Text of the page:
A large part of the digital divide that I know teachers are having trouble improving is the use of networked communities to help students.  In many ways administration fears of privacy and legalities have closed the networks for their possible misuses, meanwhile eliminating all possible positive ones.  Although I have concerns for all of our students, I have a particular worry about the LGBTQ population that are getting their information from unreliable sources when they desperately need support as they renegotiate social spaces.  The anecdotes from boyd’s research reassured me that LGBTQ teens are finding each other online and developing supportive communities.  However, boyd warns that “They are grappling with battles that adults face, but they are doing so while under constant surveillance and without a firm grasp of who they are.  In short, they’re navigating one heck of a cultural labyrinth” (p. 53).  I wish that the education system could find or create places, possibly in tandem with social support structures, where teens could create networks to reliable information.  I wish there was a way we could better support this.  I’m not sure what the answer is.

One of boyd’s research topics that particularly affected me is cyberbullying and the complexities in these cases.  Within boyd’s Chapter 5 on Bullying, she references the journalistic research work of Emily Bazelon who covered the case of Phoebe Prince, a teen victim of suicide and reportedly, cyber-bullying.  After linking to Bazelon’s extensive reporting on this case, I found that the law is responding with a variety of consequences to cyber-bullying and that because of the after-school, non-geographic locale of this bullying, that school boards have very little to offer to victims and bullies.  One of her final reports on the case revealed that in the case of Phoebe Prince, none of her aggressors were met with serious consequences.  Bazelon (2011) says:

After more than a year of covering this case, it’s hard for me to square that duty with the way these cases unfolded. “If you bully someone to death, that’s murder,” explained Joseph Kennedy, a criminal law professor at the University of North Carolina at Chapel Hill, when I called him earlier this week. “But if you bully someone, and then they kill themselves, and that’s not something you anticipated, that’s not a crime.”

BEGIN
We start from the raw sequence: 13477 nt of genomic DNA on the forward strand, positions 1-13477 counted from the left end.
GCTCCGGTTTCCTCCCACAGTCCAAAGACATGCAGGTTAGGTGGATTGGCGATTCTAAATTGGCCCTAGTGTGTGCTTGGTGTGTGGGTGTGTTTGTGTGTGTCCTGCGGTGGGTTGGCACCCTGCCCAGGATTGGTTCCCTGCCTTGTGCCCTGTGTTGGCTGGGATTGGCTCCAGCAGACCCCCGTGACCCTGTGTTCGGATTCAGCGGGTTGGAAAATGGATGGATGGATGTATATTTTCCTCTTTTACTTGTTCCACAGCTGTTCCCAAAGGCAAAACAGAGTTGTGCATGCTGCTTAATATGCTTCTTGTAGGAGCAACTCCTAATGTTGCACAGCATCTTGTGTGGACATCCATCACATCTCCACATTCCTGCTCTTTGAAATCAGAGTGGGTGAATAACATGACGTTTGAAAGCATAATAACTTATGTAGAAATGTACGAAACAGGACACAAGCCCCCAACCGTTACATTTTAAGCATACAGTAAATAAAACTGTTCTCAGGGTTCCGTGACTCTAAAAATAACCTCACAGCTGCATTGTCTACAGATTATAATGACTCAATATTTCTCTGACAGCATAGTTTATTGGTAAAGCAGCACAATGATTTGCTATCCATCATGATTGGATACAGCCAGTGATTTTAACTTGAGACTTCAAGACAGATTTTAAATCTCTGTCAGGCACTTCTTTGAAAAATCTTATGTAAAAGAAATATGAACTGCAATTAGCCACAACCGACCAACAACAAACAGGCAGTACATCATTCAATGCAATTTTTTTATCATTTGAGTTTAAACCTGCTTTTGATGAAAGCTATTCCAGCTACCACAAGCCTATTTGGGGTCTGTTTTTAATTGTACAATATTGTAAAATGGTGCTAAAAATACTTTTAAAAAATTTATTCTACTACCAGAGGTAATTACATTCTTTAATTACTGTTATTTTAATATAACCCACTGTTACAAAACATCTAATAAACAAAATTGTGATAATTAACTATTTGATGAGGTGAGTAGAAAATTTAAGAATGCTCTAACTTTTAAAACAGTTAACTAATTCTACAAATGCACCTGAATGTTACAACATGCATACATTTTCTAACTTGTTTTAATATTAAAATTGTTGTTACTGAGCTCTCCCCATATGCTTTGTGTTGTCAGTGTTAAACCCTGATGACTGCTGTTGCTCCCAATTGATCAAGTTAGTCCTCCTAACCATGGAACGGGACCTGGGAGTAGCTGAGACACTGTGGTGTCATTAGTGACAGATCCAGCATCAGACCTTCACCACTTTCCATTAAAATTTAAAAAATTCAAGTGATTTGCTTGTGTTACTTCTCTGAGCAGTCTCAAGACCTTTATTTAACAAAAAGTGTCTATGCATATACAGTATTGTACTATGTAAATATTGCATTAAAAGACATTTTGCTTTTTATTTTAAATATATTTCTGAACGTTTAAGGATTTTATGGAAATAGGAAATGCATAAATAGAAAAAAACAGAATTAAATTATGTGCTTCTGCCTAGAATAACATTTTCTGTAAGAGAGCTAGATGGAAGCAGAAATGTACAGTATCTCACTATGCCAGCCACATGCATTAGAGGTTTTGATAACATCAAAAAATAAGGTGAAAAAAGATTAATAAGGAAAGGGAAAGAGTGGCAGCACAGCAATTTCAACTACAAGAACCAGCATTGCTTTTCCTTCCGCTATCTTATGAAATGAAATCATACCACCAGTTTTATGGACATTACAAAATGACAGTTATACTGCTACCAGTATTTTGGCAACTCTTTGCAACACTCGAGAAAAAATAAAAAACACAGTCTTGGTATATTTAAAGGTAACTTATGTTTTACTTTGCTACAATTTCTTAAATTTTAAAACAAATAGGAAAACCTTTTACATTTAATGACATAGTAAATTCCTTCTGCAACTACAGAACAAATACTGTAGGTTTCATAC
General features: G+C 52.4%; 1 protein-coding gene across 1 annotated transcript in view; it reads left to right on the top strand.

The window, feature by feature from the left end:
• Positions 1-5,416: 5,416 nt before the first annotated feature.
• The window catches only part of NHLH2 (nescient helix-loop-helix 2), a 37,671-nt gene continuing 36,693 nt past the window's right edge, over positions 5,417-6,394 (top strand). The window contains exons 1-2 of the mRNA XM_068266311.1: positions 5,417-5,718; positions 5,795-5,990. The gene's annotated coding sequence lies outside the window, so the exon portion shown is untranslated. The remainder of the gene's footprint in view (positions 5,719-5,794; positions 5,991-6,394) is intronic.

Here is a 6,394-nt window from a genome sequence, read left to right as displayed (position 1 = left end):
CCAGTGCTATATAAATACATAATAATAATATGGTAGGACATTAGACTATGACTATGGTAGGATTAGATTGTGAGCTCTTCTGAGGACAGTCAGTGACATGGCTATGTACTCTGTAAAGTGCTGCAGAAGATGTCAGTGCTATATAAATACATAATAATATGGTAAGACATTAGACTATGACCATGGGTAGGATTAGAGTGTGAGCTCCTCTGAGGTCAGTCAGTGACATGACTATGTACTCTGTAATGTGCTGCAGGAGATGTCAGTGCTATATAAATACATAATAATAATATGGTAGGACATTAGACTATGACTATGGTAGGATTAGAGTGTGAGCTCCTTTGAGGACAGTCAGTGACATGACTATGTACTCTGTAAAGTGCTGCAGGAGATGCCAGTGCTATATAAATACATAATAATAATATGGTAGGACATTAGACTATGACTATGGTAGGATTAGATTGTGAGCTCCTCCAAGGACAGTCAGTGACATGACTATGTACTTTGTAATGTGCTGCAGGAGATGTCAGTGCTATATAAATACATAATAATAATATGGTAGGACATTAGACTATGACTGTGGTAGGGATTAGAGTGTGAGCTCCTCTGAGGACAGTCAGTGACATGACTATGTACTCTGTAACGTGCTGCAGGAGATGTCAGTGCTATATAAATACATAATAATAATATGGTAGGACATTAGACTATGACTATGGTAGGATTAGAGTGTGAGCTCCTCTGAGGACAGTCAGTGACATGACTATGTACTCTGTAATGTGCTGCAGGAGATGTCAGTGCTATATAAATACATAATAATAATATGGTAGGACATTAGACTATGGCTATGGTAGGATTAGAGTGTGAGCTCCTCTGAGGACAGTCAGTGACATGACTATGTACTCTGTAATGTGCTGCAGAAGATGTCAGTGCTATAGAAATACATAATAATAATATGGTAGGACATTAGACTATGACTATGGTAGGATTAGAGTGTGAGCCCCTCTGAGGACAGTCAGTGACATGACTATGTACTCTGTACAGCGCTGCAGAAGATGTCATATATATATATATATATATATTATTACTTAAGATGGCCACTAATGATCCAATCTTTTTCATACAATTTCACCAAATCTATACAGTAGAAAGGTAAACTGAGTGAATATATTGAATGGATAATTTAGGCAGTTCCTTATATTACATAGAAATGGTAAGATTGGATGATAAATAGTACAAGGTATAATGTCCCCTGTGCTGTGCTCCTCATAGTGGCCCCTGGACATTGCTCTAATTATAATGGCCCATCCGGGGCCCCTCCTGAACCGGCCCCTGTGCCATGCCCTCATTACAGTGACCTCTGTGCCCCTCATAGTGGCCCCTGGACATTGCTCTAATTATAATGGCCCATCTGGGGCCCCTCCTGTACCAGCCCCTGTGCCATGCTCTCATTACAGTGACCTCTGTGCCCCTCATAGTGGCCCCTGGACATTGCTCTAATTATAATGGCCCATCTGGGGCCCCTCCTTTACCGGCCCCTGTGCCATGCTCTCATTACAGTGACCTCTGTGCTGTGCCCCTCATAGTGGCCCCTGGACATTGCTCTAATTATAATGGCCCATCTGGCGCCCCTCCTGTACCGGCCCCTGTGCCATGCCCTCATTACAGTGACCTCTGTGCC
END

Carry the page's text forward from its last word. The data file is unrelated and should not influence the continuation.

The digital divide is not just between economic classes and about developing transliteracy skills.  Boyd has revealed that the digital divide also includes how living and working as educators in this era of social networking we are not prepared for the consequences of these networks; and we are currently unable to model how to use social networks effectively.

References

Bazelon, E. (2011, May 25). It’s Over: None of the six teens charged in connection with the suicide of Phoebe Prince will go to jail. Slate. Retrieved from http://www.slate.com/articles/life/bulle/2011/05/its_over.html

boyd, D. (2014). It’s Complicated: The social lives of networked teens. New Haven, MA: Yale University Press.

Jenkins, H. (2007, December 5). Reconsidering digital immigrants… [Blog post]. Retrieved from Confessions of an Aca-Fan website: http://henryjenkins.org/2007/12/reconsidering_digital_immigran.html

King, A. (2014, April 13). Transliteracy and the teacher-librarian [Blog post]. Retrieved from Threadbare Beauty website: https://threadbarebeauty.com/2014/04/13/transliteracy-and-the-teacher-librarian/

Prensky, M. (2005/2006). Listen to the natives. Educational Leadership, 63(4).

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Reality is Broken: Why Games Make Us Better and How They Can Change the World by Jane McGonigal

Reality Is Broken: Why Games Make Us Better and How They Can Change the World